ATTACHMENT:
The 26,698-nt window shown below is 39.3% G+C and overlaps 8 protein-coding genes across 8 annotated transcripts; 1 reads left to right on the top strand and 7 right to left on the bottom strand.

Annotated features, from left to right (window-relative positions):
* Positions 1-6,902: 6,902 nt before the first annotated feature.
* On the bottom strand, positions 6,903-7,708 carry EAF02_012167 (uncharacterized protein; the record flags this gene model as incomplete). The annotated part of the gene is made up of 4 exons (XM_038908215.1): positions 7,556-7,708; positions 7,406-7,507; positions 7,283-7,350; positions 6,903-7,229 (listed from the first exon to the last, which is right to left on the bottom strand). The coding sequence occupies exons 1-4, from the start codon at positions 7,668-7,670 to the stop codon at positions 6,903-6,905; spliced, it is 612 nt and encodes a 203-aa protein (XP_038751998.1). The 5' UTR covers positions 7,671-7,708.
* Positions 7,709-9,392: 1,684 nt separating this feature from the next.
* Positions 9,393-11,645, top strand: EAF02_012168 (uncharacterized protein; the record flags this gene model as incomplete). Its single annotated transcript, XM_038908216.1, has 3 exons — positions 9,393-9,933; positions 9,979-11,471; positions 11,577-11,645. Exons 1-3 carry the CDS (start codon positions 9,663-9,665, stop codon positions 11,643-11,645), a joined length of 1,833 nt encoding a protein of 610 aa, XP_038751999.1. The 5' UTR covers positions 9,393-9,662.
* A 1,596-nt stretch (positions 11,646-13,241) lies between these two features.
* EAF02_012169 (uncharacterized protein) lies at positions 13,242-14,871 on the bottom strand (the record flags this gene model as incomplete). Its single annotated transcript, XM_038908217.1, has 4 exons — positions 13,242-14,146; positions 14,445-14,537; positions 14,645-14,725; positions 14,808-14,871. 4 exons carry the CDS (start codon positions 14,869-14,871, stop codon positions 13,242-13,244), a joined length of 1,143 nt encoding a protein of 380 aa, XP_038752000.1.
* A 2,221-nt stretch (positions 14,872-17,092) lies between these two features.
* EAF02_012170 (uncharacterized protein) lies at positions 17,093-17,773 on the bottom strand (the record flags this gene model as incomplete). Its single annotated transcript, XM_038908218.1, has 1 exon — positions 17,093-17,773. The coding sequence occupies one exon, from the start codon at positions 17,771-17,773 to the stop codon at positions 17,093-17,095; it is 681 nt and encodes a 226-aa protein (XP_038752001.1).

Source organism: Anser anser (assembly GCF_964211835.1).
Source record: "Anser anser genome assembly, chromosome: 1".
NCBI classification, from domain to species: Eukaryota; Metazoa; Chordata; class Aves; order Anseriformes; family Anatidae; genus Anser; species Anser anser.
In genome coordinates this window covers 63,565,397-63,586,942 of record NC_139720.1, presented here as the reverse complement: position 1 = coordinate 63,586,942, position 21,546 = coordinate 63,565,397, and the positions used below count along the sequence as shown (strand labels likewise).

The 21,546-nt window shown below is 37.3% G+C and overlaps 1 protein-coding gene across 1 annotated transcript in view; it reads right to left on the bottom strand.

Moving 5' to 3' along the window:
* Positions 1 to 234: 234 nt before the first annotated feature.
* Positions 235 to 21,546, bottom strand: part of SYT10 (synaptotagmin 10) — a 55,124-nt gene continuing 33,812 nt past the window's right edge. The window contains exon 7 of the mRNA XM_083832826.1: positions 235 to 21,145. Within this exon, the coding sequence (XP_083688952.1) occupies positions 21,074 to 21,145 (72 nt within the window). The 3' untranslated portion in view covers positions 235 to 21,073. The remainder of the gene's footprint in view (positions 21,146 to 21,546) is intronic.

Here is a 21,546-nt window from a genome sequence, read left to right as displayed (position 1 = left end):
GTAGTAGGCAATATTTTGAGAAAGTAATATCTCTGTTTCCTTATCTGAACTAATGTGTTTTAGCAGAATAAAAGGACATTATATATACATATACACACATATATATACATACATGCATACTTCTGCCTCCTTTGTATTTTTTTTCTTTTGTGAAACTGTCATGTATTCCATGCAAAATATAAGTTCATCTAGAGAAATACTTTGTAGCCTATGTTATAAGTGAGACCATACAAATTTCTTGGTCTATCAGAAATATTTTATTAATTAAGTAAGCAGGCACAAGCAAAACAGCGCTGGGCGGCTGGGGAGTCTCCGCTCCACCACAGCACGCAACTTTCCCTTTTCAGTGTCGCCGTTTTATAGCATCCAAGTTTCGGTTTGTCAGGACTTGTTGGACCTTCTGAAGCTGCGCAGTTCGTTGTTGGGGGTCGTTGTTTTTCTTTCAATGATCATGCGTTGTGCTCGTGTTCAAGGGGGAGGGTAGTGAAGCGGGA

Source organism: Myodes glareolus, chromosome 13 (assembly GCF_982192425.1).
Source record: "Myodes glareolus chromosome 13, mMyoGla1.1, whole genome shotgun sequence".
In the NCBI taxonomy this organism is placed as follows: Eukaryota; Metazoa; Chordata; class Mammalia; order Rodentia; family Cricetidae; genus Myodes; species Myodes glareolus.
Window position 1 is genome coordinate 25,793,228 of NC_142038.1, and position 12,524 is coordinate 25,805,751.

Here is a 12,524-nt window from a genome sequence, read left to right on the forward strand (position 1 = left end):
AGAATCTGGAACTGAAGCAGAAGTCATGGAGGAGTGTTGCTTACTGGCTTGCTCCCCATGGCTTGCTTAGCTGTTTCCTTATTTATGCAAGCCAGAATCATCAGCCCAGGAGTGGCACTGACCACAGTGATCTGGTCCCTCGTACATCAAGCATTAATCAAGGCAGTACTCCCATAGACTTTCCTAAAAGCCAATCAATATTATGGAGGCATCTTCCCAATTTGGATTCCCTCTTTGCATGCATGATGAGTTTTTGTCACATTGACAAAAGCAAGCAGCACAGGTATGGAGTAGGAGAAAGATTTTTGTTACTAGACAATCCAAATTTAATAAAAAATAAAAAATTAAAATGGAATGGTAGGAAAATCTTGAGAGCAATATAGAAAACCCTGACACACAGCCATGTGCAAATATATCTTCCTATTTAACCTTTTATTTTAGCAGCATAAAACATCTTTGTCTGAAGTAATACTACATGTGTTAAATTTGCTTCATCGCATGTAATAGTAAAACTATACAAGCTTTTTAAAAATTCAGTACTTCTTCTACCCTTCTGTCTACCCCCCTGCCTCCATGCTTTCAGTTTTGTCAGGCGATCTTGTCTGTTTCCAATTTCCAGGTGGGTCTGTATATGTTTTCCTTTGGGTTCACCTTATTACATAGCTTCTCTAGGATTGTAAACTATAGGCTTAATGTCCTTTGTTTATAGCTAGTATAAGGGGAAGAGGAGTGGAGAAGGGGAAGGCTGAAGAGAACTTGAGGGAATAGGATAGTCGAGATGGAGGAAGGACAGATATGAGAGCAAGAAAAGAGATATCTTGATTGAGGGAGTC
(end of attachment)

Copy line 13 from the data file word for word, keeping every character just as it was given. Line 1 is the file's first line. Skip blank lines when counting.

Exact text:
NCBI classification, from domain to species: Eukaryota; Metazoa; Chordata; class Aves; order Anseriformes; family Anatidae; genus Anser; species Anser anser.